}

Monday, June 04, 2018

A good holiday

Today was the Queen’s Birthday public holiday, the last public holiday until Labour Day the end of October. The day is technically the Reigning Monarch’s Birthday, not just of the current Queen, because her actual birthday is in April. So, it’s a symbolic date at a time of year we need a public holiday. It’s also one of two days a year that Honours are announced.

The annual Queen’s Birthday Honours were announced today (the other day Honours are announced is New year's Day), and to say they’re a departure from the past would be an understatement. My friend, Auckland Councillor Richard Hills, noted on Facebook that “For the first time in 170 years of honours, the majority are for women.” That’s remarkable in itself, but also five women received a knighthood, and only three men did. The female recipients included some surprises.

Among the new female knights (called “Dame”), Catherine Alice Healy received hers “For services to the rights of sex workers”. She was founder of The Prostitutes Collective, and a champion of legalisation of prostitution. This award shows better than most things how much New Zealand has changed over the years.

Also becoming female knights were Julie (Jools) Bethridge Topp, MNZM and her twin sister, Lynda Bethridge Topp, MNZM, who together are known as “The Topp Twins”. They have entertained New Zealanders for some 30 years. The sisters are both lesbian, and have a long history of activism, including the nuclear-free movement, for Homosexual Law Reform, and against South African apartheid. As Jools told Stuff, “The rebels got their medals."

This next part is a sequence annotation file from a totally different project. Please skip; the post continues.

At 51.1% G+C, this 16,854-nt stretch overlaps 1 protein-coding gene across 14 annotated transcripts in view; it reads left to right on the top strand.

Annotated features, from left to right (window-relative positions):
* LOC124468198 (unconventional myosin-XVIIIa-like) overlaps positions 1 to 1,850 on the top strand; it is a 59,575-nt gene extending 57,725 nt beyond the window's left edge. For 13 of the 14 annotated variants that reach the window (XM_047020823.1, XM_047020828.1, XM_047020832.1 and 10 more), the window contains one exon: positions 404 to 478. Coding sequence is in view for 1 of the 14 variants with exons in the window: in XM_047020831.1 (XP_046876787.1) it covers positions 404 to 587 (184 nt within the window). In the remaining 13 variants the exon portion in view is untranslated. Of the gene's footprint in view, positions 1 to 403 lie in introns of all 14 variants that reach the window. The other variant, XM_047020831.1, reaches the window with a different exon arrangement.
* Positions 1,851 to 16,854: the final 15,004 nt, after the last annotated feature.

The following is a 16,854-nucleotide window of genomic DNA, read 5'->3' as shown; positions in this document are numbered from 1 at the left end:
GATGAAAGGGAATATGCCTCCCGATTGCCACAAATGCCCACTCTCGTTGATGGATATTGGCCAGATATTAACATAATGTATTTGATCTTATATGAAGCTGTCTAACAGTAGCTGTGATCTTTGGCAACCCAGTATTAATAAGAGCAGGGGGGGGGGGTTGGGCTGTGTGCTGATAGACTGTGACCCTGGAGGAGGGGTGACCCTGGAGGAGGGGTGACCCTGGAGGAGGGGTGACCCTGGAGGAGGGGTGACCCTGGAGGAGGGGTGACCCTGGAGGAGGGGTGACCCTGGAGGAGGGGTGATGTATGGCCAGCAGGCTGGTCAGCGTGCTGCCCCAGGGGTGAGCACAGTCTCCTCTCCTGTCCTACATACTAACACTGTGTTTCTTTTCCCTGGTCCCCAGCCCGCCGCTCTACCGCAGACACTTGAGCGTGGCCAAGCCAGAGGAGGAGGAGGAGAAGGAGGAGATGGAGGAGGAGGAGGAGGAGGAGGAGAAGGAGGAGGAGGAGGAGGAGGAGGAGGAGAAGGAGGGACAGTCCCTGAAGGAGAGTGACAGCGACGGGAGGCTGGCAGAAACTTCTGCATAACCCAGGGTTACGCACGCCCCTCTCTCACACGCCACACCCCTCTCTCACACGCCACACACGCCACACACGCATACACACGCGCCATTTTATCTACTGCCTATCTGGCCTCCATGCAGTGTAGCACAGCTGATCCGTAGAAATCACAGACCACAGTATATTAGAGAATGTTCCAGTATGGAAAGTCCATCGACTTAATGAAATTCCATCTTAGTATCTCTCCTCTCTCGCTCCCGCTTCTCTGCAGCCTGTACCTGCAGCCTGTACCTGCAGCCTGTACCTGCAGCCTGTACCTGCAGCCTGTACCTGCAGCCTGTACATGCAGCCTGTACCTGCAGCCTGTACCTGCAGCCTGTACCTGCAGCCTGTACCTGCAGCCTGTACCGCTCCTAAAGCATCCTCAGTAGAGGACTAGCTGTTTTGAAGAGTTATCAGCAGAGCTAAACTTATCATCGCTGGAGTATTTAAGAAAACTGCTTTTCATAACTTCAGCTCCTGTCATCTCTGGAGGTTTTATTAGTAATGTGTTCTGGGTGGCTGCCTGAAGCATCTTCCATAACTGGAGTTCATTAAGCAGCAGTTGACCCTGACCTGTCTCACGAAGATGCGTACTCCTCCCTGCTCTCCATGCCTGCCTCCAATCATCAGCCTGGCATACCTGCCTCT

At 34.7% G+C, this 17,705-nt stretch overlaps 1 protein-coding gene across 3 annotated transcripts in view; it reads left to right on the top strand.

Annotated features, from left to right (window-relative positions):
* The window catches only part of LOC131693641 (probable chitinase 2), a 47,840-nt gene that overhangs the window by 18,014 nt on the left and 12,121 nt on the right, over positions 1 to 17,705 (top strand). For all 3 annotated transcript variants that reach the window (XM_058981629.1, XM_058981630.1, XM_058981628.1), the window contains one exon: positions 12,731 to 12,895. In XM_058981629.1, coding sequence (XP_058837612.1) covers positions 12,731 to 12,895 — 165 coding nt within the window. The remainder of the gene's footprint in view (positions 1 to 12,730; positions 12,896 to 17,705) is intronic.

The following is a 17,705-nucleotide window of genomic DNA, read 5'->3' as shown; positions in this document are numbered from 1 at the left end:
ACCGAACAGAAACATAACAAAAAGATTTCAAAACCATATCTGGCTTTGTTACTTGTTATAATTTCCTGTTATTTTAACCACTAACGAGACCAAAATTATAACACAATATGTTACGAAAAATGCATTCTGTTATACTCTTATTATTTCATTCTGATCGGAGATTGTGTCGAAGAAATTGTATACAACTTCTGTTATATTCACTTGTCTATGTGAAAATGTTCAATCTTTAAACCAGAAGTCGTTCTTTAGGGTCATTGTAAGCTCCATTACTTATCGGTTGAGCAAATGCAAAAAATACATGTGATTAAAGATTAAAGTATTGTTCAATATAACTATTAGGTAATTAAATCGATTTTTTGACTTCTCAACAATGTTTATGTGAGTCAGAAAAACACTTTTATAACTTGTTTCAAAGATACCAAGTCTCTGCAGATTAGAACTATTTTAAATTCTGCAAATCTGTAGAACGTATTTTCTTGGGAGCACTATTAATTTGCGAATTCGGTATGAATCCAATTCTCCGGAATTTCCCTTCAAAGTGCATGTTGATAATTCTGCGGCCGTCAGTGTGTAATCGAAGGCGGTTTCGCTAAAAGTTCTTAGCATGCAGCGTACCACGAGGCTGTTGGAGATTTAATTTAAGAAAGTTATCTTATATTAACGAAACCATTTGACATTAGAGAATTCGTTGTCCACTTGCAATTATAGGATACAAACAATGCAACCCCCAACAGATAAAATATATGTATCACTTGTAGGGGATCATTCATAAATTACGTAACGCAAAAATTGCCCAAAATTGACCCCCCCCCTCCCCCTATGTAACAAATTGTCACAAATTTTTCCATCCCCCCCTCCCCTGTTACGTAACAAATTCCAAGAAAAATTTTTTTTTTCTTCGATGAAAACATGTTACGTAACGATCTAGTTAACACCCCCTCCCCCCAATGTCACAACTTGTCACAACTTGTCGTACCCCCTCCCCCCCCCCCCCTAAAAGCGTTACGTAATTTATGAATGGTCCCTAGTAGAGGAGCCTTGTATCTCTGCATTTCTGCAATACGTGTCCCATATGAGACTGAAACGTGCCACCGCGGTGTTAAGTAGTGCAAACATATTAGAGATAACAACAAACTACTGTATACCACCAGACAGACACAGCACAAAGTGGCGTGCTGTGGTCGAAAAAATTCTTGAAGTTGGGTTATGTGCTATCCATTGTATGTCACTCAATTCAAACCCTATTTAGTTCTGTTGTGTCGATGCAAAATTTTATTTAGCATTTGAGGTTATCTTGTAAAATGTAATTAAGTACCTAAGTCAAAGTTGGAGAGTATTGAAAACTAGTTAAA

Among the men (called “Sir”), former Prime Minister Bill English received a knighthood “For services to the State” following his 30 year career in Parliament. I hardly ever agreed with English when he was in Parliament, and sometimes I quite disliked him. Nevertheless, I think if there are to be knighthoods, and there clearly are, then he deserved one—arguably more than his predecessor, John Key did. But the tradition of giving former prime ministers—and, indeed, many former long serving politicians—high honours I think is justified. Whether I supported them during their career or not is entirely beside the point.

There’s talk every year of ditching Queen’s Birthday favour of Matariki, which is also known as “Māori New Year”. Matariki itself is the name for the constellation known as the Pleiades or Seven Sisters. The rising of the constellation was often seen by Māori as the start of their new year, and in 2018 that will fall 6-13 July. Assuming that a single date for the public holiday were ever agreed to, it would be something of a battle to get the switch approved. Personally, I can’t see it happening for many, many years, maybe not even until New Zealand becomes a republic.

Still, this was a holiday weekend, which, despite all the rain, was nice to have. And, this year for a change I’m not very criticial of the Queen’s Birthday Honours. I’d say this year’s holiday was a success all round.

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